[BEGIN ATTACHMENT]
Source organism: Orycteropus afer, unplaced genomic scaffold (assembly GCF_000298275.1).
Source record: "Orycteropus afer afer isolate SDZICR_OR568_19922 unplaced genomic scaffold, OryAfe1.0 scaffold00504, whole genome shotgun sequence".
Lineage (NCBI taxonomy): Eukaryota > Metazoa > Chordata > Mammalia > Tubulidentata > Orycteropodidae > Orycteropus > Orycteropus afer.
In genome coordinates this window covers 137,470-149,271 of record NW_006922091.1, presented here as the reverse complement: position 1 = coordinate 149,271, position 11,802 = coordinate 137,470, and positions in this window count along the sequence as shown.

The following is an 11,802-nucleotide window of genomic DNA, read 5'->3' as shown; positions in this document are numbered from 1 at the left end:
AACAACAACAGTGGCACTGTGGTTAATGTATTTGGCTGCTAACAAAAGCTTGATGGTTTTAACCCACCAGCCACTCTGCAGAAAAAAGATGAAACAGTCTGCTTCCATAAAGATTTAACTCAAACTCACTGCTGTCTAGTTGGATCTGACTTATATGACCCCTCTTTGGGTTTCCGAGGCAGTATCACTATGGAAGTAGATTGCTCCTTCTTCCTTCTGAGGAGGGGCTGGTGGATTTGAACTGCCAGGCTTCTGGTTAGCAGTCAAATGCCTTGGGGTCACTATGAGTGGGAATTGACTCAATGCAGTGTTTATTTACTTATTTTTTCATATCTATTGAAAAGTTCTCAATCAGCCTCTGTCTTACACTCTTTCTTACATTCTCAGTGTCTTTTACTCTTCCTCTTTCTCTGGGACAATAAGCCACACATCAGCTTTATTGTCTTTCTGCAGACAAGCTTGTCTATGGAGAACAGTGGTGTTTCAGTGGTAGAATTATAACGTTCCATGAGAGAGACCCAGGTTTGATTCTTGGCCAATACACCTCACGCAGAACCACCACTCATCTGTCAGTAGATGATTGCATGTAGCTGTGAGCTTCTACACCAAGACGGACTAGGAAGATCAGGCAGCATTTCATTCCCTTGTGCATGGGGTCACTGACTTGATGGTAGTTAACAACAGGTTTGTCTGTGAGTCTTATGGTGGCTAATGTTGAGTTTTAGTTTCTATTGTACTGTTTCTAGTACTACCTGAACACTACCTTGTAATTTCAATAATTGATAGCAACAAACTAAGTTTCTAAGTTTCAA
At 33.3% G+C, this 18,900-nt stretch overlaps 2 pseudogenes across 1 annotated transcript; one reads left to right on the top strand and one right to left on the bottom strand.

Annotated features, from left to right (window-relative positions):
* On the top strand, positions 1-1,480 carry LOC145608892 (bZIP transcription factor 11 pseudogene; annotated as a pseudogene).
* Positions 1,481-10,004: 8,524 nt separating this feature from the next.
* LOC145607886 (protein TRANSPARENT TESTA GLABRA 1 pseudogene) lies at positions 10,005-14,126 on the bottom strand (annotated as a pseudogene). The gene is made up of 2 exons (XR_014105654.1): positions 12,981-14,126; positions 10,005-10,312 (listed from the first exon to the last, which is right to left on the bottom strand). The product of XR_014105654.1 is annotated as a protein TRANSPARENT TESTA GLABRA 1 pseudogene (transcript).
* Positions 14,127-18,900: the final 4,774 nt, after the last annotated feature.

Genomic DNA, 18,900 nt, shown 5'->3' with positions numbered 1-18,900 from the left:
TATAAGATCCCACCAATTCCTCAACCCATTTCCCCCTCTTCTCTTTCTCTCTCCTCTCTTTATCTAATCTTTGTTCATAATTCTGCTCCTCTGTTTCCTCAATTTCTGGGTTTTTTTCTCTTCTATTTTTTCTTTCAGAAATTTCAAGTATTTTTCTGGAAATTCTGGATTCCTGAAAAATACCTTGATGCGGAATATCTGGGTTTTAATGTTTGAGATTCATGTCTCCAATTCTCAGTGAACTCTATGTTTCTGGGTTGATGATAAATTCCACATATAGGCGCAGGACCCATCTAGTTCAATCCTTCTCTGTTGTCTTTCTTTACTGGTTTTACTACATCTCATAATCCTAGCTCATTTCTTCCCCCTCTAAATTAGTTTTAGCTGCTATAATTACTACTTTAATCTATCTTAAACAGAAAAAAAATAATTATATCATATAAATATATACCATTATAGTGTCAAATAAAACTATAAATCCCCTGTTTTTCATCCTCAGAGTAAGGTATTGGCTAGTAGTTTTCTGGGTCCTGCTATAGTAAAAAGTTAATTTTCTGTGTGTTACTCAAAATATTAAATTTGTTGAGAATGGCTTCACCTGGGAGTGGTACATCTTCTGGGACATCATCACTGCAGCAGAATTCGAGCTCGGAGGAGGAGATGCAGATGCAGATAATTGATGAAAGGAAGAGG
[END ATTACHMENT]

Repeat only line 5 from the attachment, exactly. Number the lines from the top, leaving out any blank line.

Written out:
The following is an 11,802-nucleotide window of genomic DNA, read 5'->3' as shown; positions in this document are numbered from 1 at the left end: